After a day of walking around Charlottetown, PEI and eating delicious sushi, Emily and I ventured to the provincially run liquor store. Here, we stumbled upon some amazing finds: Fuller's Porter and ESB in tallboy cans and a trappist ale, Orval. With great beer in hand, we left with an excited feeling, ready to begin tasting session number two.
After a long day of work, the old man was definitely ready to sit down and enjoy some full-flavored beer. Since Emily also wanted to take part, we decided to introduce Chuck to the Aprihop from Dogfish Head. He very succinctly stated that Aprihop for him had two very distinct tasting phases: an initial and final. During the initial phase, pine overwhelmed his palate. Being from the east coast of Canada, english-style IPAs overwhelm the market, so any beer that is hop forward may seem extravagant in comparison to these malty IPAs. As we conversed, while cooking supper, the beer had the opportunity to warm and open up leading to the final phase of tasting. The three of us were able to detect a very aromatic and fruity smell, which translated into a very pleasant tasting beer. Although this ale wasn't one of Chuck's favorites from week, he truly appreciated the innovative approach Dogfish employs to brewing their beer.
Next, I wanted to show my old man what a hoppy red ale could be, so I opened, Lagunitas Imperial Red. Upon Chuck's first sniff he exclaimed, "HOLY CRAP!" Moving past this initial wow-factor, the old man described the aroma of this red ale as if, "I was walking through a pine forest, immersed in underbrush when someone dumped grapefruit juice on me." All-in-all, a uniquely interesting, but somewhat accurate description of this extremely hoppy red ale.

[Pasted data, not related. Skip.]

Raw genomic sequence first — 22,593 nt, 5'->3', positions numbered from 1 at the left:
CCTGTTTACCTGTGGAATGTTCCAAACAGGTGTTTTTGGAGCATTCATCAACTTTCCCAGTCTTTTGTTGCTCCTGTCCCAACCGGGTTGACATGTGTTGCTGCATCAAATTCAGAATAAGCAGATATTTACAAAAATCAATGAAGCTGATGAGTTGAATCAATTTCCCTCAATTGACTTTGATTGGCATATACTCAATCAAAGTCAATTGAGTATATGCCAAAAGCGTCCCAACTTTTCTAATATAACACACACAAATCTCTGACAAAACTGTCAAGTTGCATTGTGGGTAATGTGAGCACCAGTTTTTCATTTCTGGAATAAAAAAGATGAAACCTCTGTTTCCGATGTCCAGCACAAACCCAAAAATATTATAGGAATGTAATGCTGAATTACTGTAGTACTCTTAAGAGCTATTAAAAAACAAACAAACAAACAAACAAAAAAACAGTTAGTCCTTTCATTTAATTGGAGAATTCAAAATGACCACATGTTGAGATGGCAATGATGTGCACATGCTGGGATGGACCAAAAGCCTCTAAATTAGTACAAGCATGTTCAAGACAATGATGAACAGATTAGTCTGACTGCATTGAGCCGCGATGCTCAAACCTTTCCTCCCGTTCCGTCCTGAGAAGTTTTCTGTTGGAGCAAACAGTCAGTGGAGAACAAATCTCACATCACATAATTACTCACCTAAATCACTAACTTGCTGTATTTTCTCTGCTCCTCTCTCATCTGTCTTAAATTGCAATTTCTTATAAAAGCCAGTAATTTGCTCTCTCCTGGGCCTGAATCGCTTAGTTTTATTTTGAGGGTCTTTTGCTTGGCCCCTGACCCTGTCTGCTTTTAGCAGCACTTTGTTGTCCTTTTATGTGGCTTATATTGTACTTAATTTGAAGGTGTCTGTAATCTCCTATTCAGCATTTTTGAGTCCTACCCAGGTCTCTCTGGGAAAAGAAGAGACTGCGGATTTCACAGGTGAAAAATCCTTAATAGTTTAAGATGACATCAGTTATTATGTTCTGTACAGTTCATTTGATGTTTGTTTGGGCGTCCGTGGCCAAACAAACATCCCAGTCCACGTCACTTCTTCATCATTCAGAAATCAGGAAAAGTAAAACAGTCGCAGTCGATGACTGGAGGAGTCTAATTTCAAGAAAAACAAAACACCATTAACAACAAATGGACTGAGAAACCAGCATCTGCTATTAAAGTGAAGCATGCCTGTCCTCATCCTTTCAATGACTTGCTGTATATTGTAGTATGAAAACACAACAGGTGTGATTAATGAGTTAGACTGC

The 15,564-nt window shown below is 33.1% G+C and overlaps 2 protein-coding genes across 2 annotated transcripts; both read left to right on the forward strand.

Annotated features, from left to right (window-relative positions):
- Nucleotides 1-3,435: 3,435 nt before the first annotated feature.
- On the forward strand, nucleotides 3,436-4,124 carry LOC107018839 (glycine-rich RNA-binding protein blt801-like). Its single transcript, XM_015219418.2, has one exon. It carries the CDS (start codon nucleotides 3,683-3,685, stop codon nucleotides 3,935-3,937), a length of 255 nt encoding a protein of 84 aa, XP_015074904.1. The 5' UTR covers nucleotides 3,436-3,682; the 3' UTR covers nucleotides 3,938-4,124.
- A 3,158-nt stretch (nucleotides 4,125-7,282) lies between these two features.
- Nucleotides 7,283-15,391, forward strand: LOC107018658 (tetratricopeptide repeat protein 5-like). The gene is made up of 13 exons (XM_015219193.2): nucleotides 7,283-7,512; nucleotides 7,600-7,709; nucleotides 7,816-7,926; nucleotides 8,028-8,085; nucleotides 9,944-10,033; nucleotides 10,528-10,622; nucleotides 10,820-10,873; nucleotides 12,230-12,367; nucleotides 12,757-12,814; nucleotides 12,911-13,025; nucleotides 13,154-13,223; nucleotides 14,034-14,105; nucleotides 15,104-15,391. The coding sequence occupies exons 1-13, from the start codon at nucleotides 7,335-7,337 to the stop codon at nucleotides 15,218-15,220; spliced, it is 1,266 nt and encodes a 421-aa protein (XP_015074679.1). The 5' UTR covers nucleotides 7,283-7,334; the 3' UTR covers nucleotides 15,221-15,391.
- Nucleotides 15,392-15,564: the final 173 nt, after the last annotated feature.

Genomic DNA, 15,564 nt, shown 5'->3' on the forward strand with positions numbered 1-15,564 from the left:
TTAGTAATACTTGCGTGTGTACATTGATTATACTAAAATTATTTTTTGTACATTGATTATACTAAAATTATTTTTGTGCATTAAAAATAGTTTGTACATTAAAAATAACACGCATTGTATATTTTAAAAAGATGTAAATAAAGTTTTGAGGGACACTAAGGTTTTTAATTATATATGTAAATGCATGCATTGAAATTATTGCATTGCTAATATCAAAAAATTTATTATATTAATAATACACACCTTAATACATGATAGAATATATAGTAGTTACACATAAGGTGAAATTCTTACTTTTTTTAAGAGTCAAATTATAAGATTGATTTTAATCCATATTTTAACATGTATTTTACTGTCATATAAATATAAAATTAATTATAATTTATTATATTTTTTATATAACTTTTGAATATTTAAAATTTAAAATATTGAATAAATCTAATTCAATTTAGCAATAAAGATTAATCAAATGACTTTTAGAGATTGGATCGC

Since my wife has discovered the great card game, Cribbage (one of last visits home), it has become a tradition that we play with my folks during each visit. For the first couple of hands, we enjoyed Oskar Blues' Old Chub. Instantly, Chuck picked up on a "grapey" quality that morphed into a caramel or butterscotch aroma as the beer warmed. The taste profile was much different than the aroma. We both discussed how the beer contained a slightly burnt quality, almost reminiscent of bitter coffee that contained virtually no aftertaste, which Chuck really enjoyed. During the last few sips, we both were able to detect a nuttiness that wasn't present during the first couple hands of Cribbage. Delicious!
Saint Bernardus from Watou, a small Belgian town on the Belgium-France border. Here, the brewmasters create exquisitely crafted ales, most notably the Abt 12, a quad with a whopping 10.0% ABV. I knew from the sip that Chuck absolutely loved this beer. After setting down his glass, almost in a state of "beer shock" he said, "Wow that's smooth, WOW!" I showed him the bottle and he was amazed that the beer contained 10.0% ABV because there was no detectable booziness or "heat." Upon learning this information, Chuck enthusiastically sighed, "It is sneaky good, it will sneak right up on you if you aren't careful." He went on to describe how the aftertaste was very pleasant, lingering on his palate creating connection between each individual sip. This quad a must-try for all beer geeks, especially those who love authentic Belgian ales.
I'm proud of Pop for experimenting with the fruity, the hoppy, and the sneaky.